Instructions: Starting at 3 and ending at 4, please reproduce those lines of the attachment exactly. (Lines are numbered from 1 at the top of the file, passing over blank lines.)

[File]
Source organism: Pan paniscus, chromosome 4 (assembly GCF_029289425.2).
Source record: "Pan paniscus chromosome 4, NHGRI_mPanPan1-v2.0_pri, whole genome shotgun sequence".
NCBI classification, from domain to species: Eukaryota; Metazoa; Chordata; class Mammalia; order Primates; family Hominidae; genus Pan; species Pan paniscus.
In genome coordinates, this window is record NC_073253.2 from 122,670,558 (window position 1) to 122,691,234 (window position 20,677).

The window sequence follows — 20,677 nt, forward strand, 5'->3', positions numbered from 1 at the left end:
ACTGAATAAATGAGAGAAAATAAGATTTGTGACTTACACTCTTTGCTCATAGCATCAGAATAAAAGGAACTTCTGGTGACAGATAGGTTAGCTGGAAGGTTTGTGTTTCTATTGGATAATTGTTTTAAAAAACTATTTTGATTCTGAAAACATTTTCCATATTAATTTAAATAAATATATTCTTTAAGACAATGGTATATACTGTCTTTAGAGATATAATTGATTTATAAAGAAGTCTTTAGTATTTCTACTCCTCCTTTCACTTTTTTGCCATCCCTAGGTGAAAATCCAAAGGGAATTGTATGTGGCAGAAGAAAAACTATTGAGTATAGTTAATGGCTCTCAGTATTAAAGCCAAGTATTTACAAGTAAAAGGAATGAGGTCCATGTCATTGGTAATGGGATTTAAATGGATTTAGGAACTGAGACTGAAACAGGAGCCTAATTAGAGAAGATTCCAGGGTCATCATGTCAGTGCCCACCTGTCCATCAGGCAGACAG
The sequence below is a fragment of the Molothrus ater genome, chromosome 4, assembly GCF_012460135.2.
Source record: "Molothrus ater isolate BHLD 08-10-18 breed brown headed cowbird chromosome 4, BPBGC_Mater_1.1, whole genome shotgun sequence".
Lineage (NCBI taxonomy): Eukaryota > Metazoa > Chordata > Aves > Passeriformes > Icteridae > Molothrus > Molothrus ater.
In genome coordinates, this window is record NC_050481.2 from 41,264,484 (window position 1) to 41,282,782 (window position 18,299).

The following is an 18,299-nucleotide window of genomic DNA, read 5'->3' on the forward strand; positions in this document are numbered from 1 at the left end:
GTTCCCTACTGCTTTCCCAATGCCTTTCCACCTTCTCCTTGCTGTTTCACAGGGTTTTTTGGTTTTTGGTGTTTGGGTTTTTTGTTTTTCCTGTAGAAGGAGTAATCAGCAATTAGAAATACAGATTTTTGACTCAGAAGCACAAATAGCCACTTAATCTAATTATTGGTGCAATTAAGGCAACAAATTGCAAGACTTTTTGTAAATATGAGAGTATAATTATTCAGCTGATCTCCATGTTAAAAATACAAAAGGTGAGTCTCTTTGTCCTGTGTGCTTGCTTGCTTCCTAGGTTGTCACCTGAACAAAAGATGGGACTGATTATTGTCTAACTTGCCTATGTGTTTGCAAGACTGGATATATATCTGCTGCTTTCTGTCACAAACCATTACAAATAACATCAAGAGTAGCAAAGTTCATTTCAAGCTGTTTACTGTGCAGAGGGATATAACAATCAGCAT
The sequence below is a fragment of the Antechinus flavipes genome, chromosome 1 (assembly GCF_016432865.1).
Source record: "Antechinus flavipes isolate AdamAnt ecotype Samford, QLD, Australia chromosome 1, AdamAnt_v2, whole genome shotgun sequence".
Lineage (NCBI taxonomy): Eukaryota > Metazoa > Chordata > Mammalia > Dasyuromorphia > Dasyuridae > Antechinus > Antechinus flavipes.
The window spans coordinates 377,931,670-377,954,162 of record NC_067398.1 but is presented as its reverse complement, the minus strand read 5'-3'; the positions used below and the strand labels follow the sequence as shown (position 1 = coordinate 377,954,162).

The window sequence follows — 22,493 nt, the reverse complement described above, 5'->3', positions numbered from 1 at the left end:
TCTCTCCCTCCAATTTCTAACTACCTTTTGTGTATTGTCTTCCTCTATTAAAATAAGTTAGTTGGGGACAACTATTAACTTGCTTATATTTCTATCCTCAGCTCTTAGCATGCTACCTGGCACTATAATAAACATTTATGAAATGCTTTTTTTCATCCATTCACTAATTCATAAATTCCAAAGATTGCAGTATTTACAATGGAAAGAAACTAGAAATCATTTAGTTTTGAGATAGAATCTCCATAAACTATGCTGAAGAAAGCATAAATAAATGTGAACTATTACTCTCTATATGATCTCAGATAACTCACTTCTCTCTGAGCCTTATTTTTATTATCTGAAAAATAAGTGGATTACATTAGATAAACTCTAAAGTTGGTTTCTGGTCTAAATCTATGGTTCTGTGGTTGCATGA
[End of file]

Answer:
NCBI classification, from domain to species: Eukaryota; Metazoa; Chordata; class Mammalia; order Primates; family Hominidae; genus Pan; species Pan paniscus.
In genome coordinates, this window is record NC_073253.2 from 122,670,558 (window position 1) to 122,691,234 (window position 20,677).